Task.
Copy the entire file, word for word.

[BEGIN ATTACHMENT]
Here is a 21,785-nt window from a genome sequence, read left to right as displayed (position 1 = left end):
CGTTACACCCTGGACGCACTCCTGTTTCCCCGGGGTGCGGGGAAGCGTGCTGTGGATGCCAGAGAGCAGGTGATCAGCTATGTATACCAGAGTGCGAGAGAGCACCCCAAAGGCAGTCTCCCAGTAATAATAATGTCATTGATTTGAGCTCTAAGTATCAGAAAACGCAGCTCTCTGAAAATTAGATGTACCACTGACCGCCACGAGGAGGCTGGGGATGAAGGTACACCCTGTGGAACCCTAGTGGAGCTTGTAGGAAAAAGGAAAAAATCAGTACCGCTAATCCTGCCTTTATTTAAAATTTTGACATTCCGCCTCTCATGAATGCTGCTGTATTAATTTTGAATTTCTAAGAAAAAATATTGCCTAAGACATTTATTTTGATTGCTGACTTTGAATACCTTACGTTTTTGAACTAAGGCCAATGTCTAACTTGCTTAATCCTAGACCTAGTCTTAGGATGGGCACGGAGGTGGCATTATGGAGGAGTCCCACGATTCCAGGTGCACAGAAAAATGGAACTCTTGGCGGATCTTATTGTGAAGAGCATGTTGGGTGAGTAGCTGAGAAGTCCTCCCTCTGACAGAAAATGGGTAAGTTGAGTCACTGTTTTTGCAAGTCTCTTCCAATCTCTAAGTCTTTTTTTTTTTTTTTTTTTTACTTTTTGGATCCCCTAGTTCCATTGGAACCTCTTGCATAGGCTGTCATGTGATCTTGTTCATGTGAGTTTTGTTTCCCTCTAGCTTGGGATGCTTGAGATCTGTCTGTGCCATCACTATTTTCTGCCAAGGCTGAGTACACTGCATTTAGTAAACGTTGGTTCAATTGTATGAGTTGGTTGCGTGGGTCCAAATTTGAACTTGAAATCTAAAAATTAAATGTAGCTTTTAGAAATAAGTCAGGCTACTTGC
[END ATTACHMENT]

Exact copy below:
Here is a 21,785-nt window from a genome sequence, read left to right as displayed (position 1 = left end):
CGTTACACCCTGGACGCACTCCTGTTTCCCCGGGGTGCGGGGAAGCGTGCTGTGGATGCCAGAGAGCAGGTGATCAGCTATGTATACCAGAGTGCGAGAGAGCACCCCAAAGGCAGTCTCCCAGTAATAATAATGTCATTGATTTGAGCTCTAAGTATCAGAAAACGCAGCTCTCTGAAAATTAGATGTACCACTGACCGCCACGAGGAGGCTGGGGATGAAGGTACACCCTGTGGAACCCTAGTGGAGCTTGTAGGAAAAAGGAAAAAATCAGTACCGCTAATCCTGCCTTTATTTAAAATTTTGACATTCCGCCTCTCATGAATGCTGCTGTATTAATTTTGAATTTCTAAGAAAAAATATTGCCTAAGACATTTATTTTGATTGCTGACTTTGAATACCTTACGTTTTTGAACTAAGGCCAATGTCTAACTTGCTTAATCCTAGACCTAGTCTTAGGATGGGCACGGAGGTGGCATTATGGAGGAGTCCCACGATTCCAGGTGCACAGAAAAATGGAACTCTTGGCGGATCTTATTGTGAAGAGCATGTTGGGTGAGTAGCTGAGAAGTCCTCCCTCTGACAGAAAATGGGTAAGTTGAGTCACTGTTTTTGCAAGTCTCTTCCAATCTCTAAGTCTTTTTTTTTTTTTTTTTTTTACTTTTTGGATCCCCTAGTTCCATTGGAACCTCTTGCATAGGCTGTCATGTGATCTTGTTCATGTGAGTTTTGTTTCCCTCTAGCTTGGGATGCTTGAGATCTGTCTGTGCCATCACTATTTTCTGCCAAGGCTGAGTACACTGCATTTAGTAAACGTTGGTTCAATTGTATGAGTTGGTTGCGTGGGTCCAAATTTGAACTTGAAATCTAAAAATTAAATGTAGCTTTTAGAAATAAGTCAGGCTACTTGC